Thursday, January 28, 2010
Report from U.S. House
Following the catastrophic earthquake in Haiti on January 12, Americans from all walks of life have shown extraordinary support through monetary donations.
Last week, the U.S. House of Representatives passed legislation to help earthquake victims in Haiti by offering an immediate benefit to Americans who make charitable contributions to aid the region. This bipartisan legislation will allow individuals to claim any donations to the relief effort as an itemized deduction on their 2009 tax return, instead of waiting to claim it on their 2010 return.
This measure will promote timely giving to Haiti, in the days and weeks when the region needs help the most. The bill would also make clear that the many taxpayers making a charitable contribution to victims of the Haiti earthquake through a text message will be able to rely on their cell phone bill when claiming a charitable donation.
National Center for Disaster Fraud to Coordinate Haitian Fraud Complaints
Despite Americans’ overwhelming generosity in the face of tragedy, scammers have already pounced on the opportunity to use the tragedy to their own personal benefit.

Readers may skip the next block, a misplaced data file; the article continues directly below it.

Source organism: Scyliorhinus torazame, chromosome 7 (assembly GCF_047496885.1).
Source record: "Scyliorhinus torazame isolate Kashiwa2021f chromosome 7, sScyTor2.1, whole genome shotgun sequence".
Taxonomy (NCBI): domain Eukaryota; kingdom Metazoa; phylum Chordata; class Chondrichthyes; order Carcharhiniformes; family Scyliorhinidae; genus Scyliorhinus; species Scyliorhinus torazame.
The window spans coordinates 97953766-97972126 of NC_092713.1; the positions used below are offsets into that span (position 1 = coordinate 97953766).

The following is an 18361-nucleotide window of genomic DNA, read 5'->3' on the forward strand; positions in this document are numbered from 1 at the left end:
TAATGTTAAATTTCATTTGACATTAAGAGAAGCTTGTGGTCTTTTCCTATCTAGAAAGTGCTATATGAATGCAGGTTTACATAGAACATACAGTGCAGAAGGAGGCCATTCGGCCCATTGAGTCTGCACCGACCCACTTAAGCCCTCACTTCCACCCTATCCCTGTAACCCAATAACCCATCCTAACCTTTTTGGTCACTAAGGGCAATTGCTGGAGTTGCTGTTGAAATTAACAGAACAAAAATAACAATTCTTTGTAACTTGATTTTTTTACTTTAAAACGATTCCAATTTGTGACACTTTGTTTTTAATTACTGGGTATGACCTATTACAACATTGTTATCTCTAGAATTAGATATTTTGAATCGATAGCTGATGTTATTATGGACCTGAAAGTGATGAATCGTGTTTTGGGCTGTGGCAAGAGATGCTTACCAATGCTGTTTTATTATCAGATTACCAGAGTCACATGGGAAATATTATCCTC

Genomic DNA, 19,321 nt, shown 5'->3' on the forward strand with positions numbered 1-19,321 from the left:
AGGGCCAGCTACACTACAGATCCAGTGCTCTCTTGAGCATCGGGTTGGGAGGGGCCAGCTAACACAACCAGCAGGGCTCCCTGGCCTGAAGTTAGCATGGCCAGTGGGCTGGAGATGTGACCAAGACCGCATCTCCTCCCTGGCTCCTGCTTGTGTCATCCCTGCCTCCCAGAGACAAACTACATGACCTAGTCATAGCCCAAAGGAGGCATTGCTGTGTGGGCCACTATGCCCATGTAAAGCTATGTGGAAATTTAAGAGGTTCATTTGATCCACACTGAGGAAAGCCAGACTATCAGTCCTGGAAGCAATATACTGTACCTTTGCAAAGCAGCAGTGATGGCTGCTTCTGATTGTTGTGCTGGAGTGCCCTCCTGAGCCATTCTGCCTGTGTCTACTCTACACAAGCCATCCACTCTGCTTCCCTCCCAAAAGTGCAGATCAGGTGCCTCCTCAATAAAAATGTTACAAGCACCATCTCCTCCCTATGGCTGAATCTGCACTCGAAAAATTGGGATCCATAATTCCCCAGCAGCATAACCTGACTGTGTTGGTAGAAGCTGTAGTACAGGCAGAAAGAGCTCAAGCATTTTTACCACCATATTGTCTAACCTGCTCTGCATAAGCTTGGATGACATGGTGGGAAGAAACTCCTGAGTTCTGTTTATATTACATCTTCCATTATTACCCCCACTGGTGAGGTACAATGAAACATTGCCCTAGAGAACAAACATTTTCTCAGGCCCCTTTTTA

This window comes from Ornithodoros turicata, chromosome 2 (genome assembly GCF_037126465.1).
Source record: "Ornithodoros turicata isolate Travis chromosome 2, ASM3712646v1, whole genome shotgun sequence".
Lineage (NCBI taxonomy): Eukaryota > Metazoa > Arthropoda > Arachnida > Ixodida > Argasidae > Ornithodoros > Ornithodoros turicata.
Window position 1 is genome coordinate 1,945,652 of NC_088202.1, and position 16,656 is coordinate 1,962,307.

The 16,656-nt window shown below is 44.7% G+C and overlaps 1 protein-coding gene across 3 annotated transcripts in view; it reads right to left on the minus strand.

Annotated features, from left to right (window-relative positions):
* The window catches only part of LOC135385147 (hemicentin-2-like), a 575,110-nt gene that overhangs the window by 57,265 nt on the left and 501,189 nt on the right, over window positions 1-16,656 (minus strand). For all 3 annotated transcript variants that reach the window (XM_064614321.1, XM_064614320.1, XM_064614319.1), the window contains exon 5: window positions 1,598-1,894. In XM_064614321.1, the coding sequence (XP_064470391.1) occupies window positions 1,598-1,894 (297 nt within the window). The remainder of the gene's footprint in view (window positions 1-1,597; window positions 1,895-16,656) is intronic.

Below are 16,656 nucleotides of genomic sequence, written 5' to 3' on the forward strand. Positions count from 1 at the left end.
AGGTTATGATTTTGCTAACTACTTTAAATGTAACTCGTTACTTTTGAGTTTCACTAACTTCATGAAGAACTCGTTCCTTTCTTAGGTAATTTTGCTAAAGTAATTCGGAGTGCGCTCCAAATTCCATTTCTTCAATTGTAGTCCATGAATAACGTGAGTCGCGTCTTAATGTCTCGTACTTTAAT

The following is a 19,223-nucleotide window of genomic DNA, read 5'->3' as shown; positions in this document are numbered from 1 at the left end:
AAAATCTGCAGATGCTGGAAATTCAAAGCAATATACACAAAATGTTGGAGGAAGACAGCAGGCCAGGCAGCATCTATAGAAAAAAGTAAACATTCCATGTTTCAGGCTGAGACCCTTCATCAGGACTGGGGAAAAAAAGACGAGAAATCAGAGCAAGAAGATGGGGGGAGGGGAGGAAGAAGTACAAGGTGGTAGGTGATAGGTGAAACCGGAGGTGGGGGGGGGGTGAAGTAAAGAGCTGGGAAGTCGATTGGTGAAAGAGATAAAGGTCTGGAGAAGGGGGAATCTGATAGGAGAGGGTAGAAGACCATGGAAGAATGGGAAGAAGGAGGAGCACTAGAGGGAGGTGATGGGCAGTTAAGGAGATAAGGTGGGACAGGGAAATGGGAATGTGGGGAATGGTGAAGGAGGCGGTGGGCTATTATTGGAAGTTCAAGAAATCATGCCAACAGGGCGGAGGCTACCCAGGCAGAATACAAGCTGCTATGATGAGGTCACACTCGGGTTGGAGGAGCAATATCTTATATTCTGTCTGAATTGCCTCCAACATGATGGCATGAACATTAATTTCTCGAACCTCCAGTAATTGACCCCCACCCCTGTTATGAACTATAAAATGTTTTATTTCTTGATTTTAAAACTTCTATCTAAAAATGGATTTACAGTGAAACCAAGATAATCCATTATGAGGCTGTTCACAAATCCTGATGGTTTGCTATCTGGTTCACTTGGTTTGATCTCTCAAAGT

Scammers were contacting unsuspecting individuals only two days after the quake struck. Initially, these were falsified requests for potential donors to wire money to an address in the United Kingdom, and today the deceptive appeals for funds are even more widespread. Some fake emails have now even begun using the logos, addresses, and content of messages that have already been sent out by legitimate organizations.
The FBI has responded with some tips to help avoid the scams:
Try to avoid cash donations, and never make out a check to an individual. Paying by credit card, debit card, or check provides evidence of the donation.
Do not respond to any unsolicited spam emails and never open attachments from distrustful sources. Some scams have attached supposed photos to emails that have turned out to be viruses.
Confirm an organization’s legitimacy by using the IRS’s charity search service, which can be accessed at www.irs.gov. The IRS lists registered charitable organizations in this directory. If you believe you have been a victim of fraud, contact the FBI’s Haiti Fraud hotline at (866) 720-5721.
I am incredibly grateful to all of the Americans who are making selfless contributions to help Haiti recover from this disaster.
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